With the start of winter, Pakistan is again engulfed by a gas shortfall. It is yet another reminder of the relentless energy crisis that has been pounding the country since 2006. Every government ever since has bitterly failed to arrest the crisis. Not only that they couldn’t come up with any rationale and committed effort to address the problem, they actually made the situation worse through counterproductive and shady projects and deals. The state of affairs in the energy sector — highlighted by severe shortfall in demand and supply of both electricity and gas, heavy system losses, a daunting circular debt of Rs1,200 billion, receding share of indigenous supplies and deteriorating fuel mix — demand urgent and meaningful measures by the new government.
Interestingly, the gas crisis has coincided with the release of the World Bank’s report on South Asia’s power sector ‘In the Dark’ that provides a damning picture of Pakistan’s energy sector. The wastes in the energy sector are rated at a staggering $18 billion equivalent to almost 7% of the national GDP. This figure is much higher than earlier conservative estimates of up to $10 billion. The report has pointed out wide-ranging lapses and inefficiencies across the whole supply chain in the energy sector. While 50 million people lack access to the grid, those connected to it face frequent outages. It ranks Pakistan 115 in a list of 137 countries in terms of electricity reliability.
The current gas crisis cannot be assumed to be a sudden phenomenon. It has rather been cultivated over the last many months snubbing the wake-up calls made by independent analysts throughout this period. There were reports of deliberate orchestration of gas shortfall in winter — by delay in raising timely order for LNG import and even cancelling some of the orders — to create the need for power generation from expensive furnace oil, allegedly thanks to a powerful nexus between elements in concerned ministries, petroleum companies and refineries. A couple of local gas fields are also reported to have been shut down for maintenance during this high demand period. This reportedly man-made shortfall is being projected to cost the national exchequer hundreds of millions of dollars, besides making life further difficult for the helpless ordinary Pakistanis. The situation poses serious question marks on the performance of the many stakeholders in the energy sector, including Sui Northern Gas Pipelines Limited (SNGPL) and Sui Southern Gas Company Limited (SSGCL), the Oil and Gas Regulatory Authority (Ogra) and above all ministries of energy and petroleum. Reacting to the situation, the prime minister dissolved the board of directors for both SNGPL and SSGCL and also directed inquiries against their managing directors. This gas crisis is just another example of the pandemic mismanagement that has brought the energy sector to its knees.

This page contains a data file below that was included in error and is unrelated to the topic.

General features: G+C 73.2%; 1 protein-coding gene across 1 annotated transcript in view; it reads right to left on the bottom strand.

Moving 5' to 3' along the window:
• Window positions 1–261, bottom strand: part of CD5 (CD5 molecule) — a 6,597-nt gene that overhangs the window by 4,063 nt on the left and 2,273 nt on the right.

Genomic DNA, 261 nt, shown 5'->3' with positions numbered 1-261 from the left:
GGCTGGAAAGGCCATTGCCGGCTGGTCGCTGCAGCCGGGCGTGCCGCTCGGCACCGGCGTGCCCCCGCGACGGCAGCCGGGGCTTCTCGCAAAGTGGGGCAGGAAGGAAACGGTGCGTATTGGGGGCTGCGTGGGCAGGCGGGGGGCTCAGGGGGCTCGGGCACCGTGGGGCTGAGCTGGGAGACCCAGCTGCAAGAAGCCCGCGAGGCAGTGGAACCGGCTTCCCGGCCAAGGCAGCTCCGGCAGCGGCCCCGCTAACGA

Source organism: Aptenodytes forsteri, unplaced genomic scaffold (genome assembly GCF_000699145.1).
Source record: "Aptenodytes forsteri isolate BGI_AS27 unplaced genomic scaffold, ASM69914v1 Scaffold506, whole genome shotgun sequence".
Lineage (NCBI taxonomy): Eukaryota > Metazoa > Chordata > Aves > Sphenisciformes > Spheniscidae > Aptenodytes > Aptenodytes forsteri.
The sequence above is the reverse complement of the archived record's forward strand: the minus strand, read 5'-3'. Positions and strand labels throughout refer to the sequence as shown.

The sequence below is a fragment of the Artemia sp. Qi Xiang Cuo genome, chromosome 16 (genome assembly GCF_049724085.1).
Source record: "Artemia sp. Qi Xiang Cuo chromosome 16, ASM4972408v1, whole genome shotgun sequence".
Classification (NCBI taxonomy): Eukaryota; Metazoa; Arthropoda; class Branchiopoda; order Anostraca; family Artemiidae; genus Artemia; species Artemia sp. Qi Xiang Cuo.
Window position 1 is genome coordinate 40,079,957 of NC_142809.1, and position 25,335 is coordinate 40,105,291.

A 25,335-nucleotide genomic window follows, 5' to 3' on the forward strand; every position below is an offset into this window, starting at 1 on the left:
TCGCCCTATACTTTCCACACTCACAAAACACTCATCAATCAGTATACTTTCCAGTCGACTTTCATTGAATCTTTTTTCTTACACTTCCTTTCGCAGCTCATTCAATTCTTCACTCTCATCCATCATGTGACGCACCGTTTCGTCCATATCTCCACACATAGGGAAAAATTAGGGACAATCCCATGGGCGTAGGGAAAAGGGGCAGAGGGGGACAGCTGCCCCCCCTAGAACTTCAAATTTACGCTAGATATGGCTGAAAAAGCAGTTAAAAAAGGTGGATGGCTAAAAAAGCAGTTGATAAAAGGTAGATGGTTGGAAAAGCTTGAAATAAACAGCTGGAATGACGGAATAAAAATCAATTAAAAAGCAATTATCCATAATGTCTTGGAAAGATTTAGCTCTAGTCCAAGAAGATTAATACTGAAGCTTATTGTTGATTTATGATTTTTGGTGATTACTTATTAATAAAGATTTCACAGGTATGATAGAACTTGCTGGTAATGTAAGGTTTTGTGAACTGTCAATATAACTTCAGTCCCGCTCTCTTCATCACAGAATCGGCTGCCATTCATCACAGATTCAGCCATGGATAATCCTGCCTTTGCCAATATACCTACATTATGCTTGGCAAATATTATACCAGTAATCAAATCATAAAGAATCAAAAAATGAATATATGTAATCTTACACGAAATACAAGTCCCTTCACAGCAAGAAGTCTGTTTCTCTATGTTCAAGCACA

Earlier this month, the PM tweeted the followings of his government’s accomplishments: “Line losses reduced by 1.5% yielding a saving of Rs2 billion; increase in the recovery of outstanding dues by Rs11 billion; total positive impact of Rs13 billion; starting recovery drive throughout K-P; approximately 8,000 FIRs registered in a month against power thieves in Punjab.” These initiatives, though a step in the right direction, are only trivial given the scale and nature of energy challenges.
The energy sector requires a paradigm shift in its modus operandi to rescue itself from the present turmoil. Since its well-orchestrated inception over a decade ago at the hands of years of poor policy and decision making, the energy crisis has been turned into a gold mine by some — hardly any of the project streamlined over this period could be regarded as completely transparent, value-engineered and strategically sustainable. Instead, the highlights have been scams and abnormalities in rental power plants, Nandipur power project, QA solar park, LNG deals and Neelum-Jhelum extension, all of which are being investigated by the National Accountability Bureau for wrongdoings. While absurd appointments at key positions have been a norm, the power purchase agreements and return on investment offered in projects have also been mind-blowing — in some cases rate of return of over 90% has been reported. Mismanagement appears to have been institutionalised. So much has been written and debated about the solutions to Pakistan’s energy woes that only a sheer ignorant would not know that the energy mix needs to be improved, indigenous oil & gas and renewable resources require to be exploited, T&D system needs to be revamped, circular debt is to be sorted out and regulatory bodies and market structure need to be reformed. The real issue ie rampant and colossal mismanagement, however, is being given a blind eye. There is just no way to revive the energy sector without arresting the deeply-embedded culture of financial and administrative wrongdoings.
Considering the gigantic scale of losses in the energy sector, as also reported by the World Bank, Pakistan can annually save around $10 billion only through good governance. Running it with commitment and strategy can transform not only the energy sector but also the whole national economy within a matter of few years. The chronic trend of patchwork and haphazard solutions — a recent example of which is unwarranted capacity addition on the generation end while ignoring the T&D system — needs to be abolished. To begin with, a comprehensive picture of the entire energy sector is imperative to be developed through a holistic audit encompassing its technical, administrative and financial domains. Only such an audit will allow development of a cohesive and sustainable road map to revive the energy sector. Putting it simply, a thorough examination is the starting point of treating a seriously-ill patient.
Published in The Express Tribune, December 28th, 2018.
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